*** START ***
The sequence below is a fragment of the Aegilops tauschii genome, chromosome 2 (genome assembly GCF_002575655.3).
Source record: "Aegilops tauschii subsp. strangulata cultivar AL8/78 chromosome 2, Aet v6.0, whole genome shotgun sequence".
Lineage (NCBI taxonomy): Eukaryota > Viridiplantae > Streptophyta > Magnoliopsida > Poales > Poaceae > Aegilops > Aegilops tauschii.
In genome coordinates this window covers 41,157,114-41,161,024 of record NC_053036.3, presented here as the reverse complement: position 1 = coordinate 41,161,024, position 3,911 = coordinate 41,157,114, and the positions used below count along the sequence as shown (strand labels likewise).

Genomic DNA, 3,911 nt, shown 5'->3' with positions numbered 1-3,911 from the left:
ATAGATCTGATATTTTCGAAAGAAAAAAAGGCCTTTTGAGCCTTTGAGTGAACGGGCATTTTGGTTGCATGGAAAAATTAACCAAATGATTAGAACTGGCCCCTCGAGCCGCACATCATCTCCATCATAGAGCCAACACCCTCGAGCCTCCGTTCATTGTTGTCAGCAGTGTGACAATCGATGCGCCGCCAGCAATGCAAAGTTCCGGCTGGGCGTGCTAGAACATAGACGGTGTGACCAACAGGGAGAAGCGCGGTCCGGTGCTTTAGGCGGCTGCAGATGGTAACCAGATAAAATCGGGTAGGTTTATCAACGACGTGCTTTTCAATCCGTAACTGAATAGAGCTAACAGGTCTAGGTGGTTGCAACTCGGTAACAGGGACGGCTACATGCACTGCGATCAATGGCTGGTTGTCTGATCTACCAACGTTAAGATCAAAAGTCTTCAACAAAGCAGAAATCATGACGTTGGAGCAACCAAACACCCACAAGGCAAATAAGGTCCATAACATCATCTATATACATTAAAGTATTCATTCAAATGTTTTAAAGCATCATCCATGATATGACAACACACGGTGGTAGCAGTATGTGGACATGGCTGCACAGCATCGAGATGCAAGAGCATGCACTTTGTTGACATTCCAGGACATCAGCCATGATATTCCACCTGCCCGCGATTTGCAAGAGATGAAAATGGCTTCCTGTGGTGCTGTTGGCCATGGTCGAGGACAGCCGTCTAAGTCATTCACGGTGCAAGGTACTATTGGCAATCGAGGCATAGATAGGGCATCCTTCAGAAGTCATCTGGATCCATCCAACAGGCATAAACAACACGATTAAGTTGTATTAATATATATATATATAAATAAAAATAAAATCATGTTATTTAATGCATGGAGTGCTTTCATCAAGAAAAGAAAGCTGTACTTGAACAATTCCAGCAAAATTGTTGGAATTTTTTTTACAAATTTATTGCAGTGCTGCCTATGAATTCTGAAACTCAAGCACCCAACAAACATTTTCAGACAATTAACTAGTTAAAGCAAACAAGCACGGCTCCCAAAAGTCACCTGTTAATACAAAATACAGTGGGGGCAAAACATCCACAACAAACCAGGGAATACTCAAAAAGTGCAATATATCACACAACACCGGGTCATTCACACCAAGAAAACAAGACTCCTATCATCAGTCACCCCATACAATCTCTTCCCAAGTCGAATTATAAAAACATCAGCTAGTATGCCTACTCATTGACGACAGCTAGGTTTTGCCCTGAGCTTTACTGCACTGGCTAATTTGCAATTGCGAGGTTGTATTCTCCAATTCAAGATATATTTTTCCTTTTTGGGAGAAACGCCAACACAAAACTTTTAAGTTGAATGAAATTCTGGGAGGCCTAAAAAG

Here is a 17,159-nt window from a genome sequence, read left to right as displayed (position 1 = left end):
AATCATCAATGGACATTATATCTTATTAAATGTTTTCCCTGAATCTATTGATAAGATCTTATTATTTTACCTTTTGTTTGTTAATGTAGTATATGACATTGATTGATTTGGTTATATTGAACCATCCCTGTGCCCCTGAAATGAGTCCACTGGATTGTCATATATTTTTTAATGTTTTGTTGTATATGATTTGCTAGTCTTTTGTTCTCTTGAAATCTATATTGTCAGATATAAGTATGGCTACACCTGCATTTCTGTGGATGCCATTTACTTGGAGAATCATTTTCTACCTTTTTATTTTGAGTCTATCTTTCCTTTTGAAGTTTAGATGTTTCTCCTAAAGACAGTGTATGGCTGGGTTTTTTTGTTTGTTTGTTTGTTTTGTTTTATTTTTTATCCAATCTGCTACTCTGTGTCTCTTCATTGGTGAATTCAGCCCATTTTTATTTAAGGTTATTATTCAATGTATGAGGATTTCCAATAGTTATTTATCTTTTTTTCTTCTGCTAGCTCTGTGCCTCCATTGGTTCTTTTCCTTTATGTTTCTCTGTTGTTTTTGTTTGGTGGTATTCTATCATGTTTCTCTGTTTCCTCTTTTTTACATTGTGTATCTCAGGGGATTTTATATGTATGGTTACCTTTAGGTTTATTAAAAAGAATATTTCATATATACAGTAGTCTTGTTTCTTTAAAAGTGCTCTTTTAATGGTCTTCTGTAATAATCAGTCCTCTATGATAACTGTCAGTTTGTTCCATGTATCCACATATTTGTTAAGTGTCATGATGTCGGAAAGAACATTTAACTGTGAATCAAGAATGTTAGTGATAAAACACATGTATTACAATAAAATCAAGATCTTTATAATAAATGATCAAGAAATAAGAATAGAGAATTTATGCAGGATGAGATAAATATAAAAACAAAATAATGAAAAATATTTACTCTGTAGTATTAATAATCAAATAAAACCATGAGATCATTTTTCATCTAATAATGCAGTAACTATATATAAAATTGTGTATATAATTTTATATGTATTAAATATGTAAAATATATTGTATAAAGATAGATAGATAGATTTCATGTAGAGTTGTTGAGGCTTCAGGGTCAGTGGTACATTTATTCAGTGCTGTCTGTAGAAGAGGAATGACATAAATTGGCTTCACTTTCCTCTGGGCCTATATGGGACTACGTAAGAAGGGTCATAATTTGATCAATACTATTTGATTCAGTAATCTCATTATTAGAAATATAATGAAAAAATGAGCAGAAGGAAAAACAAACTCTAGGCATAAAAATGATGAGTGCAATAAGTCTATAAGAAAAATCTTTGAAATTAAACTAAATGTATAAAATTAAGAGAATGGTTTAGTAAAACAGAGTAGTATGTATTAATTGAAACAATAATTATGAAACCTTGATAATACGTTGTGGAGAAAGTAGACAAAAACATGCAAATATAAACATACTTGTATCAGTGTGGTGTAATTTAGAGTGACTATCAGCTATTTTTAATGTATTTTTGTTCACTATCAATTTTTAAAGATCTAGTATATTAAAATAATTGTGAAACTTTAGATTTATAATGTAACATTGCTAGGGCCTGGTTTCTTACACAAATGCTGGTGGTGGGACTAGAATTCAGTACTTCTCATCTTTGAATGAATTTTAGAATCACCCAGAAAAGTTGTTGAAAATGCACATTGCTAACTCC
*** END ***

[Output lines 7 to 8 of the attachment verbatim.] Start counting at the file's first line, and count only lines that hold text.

Here is a 17,159-nt window from a genome sequence, read left to right as displayed (position 1 = left end):
AATCATCAATGGACATTATATCTTATTAAATGTTTTCCCTGAATCTATTGATAAGATCTTATTATTTTACCTTTTGTTTGTTAATGTAGTATATGACATTGATTGATTTGGTTATATTGAACCATCCCTGTGCCCCTGAAATGAGTCCACTGGATTGTCATATATTTTTTAATGTTTTGTTGTATATGATTTGCTAGTCTTTTGTTCTCTTGAAATCTATATTGTCAGATATAAGTATGGCTACACCTGCATTTCTGTGGATGCCATTTACTTGGAGAATCATTTTCTACCTTTTTATTTTGAGTCTATCTTTCCTTTTGAAGTTTAGATGTTTCTCCTAAAGACAGTGTATGGCTGGGTTTTTTTGTTTGTTTGTTTGTTTTGTTTTATTTTTTATCCAATCTGCTACTCTGTGTCTCTTCATTGGTGAATTCAGCCCATTTTTATTTAAGGTTATTATTCAATGTATGAGGATTTCCAATAGTTATTTATCTTTTTTTCTTCTGCTAGCTCTGTGCCTCCATTGGTTCTTTTCCTTTATGTTTCTCTGTTGTTTTTGTTTGGTGGTATTCTATCATGTTTCTCTGTTTCCTCTTTTTTACATTGTGTATCTCAGGGGATTTTATATGTATGGTTACCTTTAGGTTTATTAAAAAGAATATTTCATATATACAGTAGTCTTGTTTCTTTAAAAGTGCTCTTTTAATGGTCTTCTGTAATAATCAGTCCTCTATGATAACTGTCAGTTTGTTCCATGTATCCACATATTTGTTAAGTGTCATGATGTCGGAAAGAACATTTAACTGTGAATCAAGAATGTTAGTGATAAAACACATGTATTACAATAAAATCAAGATCTTTATAATAAATGATCAAGAAATAAGAATAGAGAATTTATGCAGGATGAGATAAATATAAAAACAAAATAATGAAAAATATTTACTCTGTAGTATTAATAATCAAATAAAACCATGAGATCATTTTTCATCTAATAATGCAGTAACTATATATAAAATTGTGTATATAATTTTATATGTATTAAATATGTAAAATATATTGTATAAAGATAGATAGATAGATTTCATGTAGAGTTGTTGAGGCTTCAGGGTCAGTGGTACATTTATTCAGTGCTGTCTGTAGAAGAGGAATGACATAAATTGGCTTCACTTTCCTCTGGGCCTATATGGGACTACGTAAGAAGGGTCATAATTTGATCAATACTATTTGATTCAGTAATCTCATTATTAGAAATATAATGAAAAAATGAGCAGAAGGAAAAACAAACTCTAGGCATAAAAATGATGAGTGCAATAAGTCTATAAGAAAAATCTTTGAAATTAAACTAAATGTATAAAATTAAGAGAATGGTTTAGTAAAACAGAGTAGTATGTATTAATTGAAACAATAATTATGAAACCTTGATAATACGTTGTGGAGAAAGTAGACAAAAACATGCAAATATAAACATACTTGTATCAGTGTGGTGTAATTTAGAGTGACTATCAGCTATTTTTAATGTATTTTTGTTCACTATCAATTTTTAAAGATCTAGTATATTAAAATAATTGTGAAACTTTAGATTTATAATGTAACATTGCTAGGGCCTGGTTTCTTACACAAATGCTGGTGGTGGGACTAGAATTCAGTACTTCTCATCTTTGAATGAATTTTAGAATCACCCAGAAAAGTTGTTGAAAATGCACATTGCTAACTCC